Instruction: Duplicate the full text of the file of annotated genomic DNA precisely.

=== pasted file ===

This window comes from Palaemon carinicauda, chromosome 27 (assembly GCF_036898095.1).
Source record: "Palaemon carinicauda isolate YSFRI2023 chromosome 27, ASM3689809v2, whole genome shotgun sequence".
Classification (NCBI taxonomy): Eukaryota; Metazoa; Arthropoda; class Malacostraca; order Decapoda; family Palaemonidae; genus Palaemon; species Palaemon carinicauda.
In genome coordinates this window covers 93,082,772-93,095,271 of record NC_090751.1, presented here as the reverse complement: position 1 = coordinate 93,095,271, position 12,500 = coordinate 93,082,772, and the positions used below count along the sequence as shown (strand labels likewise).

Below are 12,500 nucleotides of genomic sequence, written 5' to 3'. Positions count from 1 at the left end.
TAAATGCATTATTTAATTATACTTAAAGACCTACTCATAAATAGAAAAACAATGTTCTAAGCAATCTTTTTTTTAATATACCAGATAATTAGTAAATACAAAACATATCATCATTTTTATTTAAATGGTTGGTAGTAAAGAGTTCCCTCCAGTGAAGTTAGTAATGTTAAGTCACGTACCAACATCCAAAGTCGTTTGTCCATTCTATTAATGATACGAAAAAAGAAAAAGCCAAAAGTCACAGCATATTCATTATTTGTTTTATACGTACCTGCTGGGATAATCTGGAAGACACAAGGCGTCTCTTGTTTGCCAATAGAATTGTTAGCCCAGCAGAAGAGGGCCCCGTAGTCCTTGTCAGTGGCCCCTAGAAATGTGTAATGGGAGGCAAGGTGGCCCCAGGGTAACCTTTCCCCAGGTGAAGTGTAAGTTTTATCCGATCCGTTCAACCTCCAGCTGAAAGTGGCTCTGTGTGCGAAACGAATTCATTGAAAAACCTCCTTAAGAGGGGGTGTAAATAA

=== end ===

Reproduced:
This window comes from Palaemon carinicauda, chromosome 27 (assembly GCF_036898095.1).
Source record: "Palaemon carinicauda isolate YSFRI2023 chromosome 27, ASM3689809v2, whole genome shotgun sequence".
Classification (NCBI taxonomy): Eukaryota; Metazoa; Arthropoda; class Malacostraca; order Decapoda; family Palaemonidae; genus Palaemon; species Palaemon carinicauda.
In genome coordinates this window covers 93,082,772-93,095,271 of record NC_090751.1, presented here as the reverse complement: position 1 = coordinate 93,095,271, position 12,500 = coordinate 93,082,772, and the positions used below count along the sequence as shown (strand labels likewise).

Below are 12,500 nucleotides of genomic sequence, written 5' to 3'. Positions count from 1 at the left end.
TAAATGCATTATTTAATTATACTTAAAGACCTACTCATAAATAGAAAAACAATGTTCTAAGCAATCTTTTTTTTAATATACCAGATAATTAGTAAATACAAAACATATCATCATTTTTATTTAAATGGTTGGTAGTAAAGAGTTCCCTCCAGTGAAGTTAGTAATGTTAAGTCACGTACCAACATCCAAAGTCGTTTGTCCATTCTATTAATGATACGAAAAAAGAAAAAGCCAAAAGTCACAGCATATTCATTATTTGTTTTATACGTACCTGCTGGGATAATCTGGAAGACACAAGGCGTCTCTTGTTTGCCAATAGAATTGTTAGCCCAGCAGAAGAGGGCCCCGTAGTCCTTGTCAGTGGCCCCTAGAAATGTGTAATGGGAGGCAAGGTGGCCCCAGGGTAACCTTTCCCCAGGTGAAGTGTAAGTTTTATCCGATCCGTTCAACCTCCAGCTGAAAGTGGCTCTGTGTGCGAAACGAATTCATTGAAAAACCTCCTTAAGAGGGGGTGTAAATAA